Authors: Preece, Rogers & Sharp
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Designing for Collaboration and Communication


Chapter Introduction | Web Resources | Assignment Comments | Teaching Materials


Imagine going into school or work each day and sitting in a room all by yourself
with no distractions. At first, it might seem blissful. You'd be able to get on with
your work. But what if you discovered you had no access to email, phones, the Internet and other people? On top of that there is nowhere to get coffee. How long
would you last? Probably not very long. Humans are inherently social: they live together, work together, learn together, play together, interact and talk with each
other, and socialize. It seems only natural, therefore, to develop interactive systems
that support and extend these different kinds of sociality.

There are many kinds of sociality and many ways of studying it. In this chapter
our focus is on how people communicate and collaborate in their working and
everyday lives. We examine how collaborative technologies (also called group­ware) have been designed to support and extend communication and collaboration. We also look at the social factors that influence the success or failure of user adoption of such technologies. Finally, we examine the role played by ethnographic studies and theoretical frameworks for informing system design.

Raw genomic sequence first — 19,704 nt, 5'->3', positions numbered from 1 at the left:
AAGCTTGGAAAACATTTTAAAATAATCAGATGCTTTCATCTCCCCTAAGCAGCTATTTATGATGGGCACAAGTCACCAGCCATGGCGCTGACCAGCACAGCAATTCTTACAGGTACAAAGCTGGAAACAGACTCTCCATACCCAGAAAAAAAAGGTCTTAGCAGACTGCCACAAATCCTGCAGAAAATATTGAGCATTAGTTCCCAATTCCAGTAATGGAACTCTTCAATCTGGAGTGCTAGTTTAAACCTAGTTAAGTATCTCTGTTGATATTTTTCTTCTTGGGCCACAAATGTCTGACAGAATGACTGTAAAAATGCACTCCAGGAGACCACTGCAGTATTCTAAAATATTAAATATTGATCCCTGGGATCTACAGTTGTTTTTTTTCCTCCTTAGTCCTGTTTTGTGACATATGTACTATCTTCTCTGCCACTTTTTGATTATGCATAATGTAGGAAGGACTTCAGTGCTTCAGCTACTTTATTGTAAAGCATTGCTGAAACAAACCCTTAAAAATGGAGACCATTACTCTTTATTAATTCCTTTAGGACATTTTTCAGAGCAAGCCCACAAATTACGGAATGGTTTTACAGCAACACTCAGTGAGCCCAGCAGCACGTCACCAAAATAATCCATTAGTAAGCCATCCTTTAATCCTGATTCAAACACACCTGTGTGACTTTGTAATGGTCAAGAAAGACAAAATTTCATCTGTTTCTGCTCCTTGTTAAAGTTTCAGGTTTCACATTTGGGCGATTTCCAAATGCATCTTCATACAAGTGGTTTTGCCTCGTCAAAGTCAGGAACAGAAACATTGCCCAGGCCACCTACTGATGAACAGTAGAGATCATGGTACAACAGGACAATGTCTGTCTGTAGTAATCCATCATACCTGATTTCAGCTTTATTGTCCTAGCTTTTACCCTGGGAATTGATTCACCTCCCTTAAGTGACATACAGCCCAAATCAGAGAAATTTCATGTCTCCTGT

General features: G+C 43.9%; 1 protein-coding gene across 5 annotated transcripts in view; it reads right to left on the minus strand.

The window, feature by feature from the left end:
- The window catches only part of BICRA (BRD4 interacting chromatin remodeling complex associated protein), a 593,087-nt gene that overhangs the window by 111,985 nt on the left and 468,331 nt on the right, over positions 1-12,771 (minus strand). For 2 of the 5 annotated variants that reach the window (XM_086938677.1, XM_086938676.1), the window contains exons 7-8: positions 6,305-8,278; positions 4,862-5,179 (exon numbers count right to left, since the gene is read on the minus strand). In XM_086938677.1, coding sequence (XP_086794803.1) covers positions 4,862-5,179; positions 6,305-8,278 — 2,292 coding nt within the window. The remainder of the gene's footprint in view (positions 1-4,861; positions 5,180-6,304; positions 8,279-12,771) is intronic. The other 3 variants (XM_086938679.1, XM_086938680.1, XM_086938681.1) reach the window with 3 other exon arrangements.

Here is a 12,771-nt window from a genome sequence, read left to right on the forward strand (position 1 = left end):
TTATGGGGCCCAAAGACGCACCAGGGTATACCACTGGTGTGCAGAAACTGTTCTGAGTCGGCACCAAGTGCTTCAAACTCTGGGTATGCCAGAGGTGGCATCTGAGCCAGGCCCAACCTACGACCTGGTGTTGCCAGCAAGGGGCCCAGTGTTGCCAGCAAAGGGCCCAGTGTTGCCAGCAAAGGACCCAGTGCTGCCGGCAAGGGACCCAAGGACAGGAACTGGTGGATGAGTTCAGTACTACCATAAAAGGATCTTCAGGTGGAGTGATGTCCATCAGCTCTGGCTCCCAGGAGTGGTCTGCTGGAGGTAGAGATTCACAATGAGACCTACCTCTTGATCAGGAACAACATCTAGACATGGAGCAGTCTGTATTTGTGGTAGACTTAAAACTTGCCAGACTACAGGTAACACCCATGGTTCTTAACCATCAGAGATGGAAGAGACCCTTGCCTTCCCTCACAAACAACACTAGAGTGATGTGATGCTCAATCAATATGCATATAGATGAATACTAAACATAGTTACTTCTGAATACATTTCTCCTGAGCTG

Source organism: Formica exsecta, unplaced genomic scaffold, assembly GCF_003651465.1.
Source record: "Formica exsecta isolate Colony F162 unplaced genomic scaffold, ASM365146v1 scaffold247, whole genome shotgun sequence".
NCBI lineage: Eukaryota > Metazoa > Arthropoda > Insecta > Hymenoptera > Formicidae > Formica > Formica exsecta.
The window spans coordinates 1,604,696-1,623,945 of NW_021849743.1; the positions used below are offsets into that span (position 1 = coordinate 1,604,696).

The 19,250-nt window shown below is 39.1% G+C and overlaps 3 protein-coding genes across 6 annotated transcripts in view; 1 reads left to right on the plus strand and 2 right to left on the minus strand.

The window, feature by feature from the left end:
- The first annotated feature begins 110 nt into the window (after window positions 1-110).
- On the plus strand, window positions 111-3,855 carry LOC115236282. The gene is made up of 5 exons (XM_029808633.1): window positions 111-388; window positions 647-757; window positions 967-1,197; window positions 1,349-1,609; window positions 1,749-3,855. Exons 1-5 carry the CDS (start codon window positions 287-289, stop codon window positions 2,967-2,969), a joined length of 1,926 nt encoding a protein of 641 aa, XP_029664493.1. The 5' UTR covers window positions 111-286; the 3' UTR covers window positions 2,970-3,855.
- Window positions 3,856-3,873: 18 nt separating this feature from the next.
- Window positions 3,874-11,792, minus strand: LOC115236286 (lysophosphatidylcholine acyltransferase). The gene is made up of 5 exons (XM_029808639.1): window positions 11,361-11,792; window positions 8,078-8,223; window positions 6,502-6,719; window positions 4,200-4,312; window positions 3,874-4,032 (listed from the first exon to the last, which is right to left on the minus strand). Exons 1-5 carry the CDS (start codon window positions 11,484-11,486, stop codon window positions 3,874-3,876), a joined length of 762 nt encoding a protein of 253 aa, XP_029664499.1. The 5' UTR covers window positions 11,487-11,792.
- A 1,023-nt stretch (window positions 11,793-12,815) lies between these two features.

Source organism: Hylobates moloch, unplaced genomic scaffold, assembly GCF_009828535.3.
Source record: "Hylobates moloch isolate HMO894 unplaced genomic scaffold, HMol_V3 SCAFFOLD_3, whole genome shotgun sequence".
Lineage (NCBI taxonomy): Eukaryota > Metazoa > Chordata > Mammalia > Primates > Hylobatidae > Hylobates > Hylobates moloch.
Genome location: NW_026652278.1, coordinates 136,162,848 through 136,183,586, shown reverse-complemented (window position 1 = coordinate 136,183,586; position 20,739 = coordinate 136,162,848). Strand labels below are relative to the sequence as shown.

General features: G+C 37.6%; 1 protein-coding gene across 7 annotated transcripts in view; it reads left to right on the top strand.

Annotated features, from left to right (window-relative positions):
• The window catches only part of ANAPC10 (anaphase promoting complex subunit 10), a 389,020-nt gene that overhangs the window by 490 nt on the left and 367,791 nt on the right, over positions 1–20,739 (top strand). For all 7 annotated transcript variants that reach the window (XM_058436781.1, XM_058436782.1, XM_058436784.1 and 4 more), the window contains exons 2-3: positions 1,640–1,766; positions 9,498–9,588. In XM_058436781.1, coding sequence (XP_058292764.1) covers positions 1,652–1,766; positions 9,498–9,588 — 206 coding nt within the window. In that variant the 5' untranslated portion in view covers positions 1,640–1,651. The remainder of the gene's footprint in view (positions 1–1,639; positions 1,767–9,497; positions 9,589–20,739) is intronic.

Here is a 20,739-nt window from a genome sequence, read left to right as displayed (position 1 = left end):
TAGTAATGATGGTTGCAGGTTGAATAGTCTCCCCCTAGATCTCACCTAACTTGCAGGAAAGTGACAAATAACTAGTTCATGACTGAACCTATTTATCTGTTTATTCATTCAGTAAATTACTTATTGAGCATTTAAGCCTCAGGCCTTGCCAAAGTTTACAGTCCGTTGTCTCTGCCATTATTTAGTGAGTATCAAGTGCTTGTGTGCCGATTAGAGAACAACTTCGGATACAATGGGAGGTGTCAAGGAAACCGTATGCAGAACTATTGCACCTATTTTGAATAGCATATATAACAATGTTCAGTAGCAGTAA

The main aims of this chapter are to:

  • Explain what is meant by communication and collaboration.
  • Describe the main kinds of social mechanisms that are used by people to communicate and collaborate.
  • Outline the range of collaborative systems that have been developed to support this kind of social behavior.
  • Consider how field studies and socially based theories can inform the design of collaborative systems.